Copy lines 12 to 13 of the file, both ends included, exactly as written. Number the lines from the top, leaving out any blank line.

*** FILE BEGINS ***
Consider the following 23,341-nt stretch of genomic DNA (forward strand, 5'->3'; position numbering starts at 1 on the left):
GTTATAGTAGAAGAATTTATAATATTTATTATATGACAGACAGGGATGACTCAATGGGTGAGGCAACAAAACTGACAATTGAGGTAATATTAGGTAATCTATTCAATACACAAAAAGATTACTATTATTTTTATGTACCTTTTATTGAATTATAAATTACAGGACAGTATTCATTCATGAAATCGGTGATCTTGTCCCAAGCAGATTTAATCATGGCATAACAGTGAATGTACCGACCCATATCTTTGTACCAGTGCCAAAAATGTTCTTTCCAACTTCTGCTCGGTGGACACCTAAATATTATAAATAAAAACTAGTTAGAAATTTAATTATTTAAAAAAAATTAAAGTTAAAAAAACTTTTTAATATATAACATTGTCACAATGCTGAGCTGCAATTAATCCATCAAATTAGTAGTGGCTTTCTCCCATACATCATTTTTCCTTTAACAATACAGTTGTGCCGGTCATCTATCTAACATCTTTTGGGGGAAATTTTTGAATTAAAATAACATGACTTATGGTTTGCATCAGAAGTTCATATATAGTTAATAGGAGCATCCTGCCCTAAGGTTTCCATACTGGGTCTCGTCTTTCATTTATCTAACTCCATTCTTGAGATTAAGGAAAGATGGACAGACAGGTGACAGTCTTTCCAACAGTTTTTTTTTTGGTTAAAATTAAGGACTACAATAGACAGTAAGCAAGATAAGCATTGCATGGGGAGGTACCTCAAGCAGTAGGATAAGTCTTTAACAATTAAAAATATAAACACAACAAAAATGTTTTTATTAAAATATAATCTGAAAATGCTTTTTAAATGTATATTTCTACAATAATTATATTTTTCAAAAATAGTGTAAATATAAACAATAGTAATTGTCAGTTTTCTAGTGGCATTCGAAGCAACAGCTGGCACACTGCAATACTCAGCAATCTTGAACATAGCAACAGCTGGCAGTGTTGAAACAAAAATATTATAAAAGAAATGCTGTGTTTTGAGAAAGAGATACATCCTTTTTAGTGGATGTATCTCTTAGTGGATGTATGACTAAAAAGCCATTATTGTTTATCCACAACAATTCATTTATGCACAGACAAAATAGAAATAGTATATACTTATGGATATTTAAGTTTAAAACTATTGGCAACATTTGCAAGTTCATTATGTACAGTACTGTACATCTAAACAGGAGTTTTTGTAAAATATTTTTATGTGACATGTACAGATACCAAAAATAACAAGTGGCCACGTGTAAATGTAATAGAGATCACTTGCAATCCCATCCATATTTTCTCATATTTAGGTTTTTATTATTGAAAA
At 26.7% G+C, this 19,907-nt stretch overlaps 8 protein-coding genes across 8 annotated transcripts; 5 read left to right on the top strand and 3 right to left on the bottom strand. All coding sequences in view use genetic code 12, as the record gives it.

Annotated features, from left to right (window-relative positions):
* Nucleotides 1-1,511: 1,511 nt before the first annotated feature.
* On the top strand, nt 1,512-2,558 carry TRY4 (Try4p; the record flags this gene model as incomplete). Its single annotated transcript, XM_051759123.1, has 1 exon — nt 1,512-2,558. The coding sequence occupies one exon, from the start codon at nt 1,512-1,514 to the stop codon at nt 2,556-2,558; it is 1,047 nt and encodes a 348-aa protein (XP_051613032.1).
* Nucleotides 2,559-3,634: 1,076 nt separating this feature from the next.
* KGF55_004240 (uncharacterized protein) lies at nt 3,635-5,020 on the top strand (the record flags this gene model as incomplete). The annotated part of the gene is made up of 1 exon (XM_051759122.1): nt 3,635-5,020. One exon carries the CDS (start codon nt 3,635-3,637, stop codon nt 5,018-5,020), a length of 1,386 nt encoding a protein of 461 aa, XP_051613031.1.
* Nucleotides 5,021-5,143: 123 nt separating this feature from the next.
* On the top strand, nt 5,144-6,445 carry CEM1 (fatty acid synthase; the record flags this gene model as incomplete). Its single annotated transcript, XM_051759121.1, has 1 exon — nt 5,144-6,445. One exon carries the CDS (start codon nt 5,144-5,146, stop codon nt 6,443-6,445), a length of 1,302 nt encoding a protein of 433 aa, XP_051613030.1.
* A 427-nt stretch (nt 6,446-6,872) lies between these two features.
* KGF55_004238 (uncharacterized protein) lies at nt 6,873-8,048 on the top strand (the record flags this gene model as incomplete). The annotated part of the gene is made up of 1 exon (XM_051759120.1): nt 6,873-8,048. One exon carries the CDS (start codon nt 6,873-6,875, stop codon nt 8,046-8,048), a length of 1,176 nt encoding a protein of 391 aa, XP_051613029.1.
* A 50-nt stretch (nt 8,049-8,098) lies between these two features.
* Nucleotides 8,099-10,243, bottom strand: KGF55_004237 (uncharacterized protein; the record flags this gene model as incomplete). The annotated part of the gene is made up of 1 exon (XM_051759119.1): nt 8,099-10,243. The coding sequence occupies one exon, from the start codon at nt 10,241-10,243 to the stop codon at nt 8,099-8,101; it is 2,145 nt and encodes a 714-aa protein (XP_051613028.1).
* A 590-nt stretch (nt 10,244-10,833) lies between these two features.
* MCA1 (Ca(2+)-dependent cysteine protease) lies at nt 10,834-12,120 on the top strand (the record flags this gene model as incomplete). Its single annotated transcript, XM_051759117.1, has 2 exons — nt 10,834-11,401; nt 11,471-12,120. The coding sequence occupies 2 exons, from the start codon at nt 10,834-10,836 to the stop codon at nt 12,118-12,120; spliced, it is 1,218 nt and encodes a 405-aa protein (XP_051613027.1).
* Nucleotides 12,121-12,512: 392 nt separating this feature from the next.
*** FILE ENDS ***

* KGF55_004238 (uncharacterized protein) lies at nt 6,873-8,048 on the top strand (the record flags this gene model as incomplete). The annotated part of the gene is made up of 1 exon (XM_051759120.1): nt 6,873-8,048. One exon carries the CDS (start codon nt 6,873-6,875, stop codon nt 8,046-8,048), a length of 1,176 nt encoding a protein of 391 aa, XP_051613029.1.
* A 50-nt stretch (nt 8,049-8,098) lies between these two features.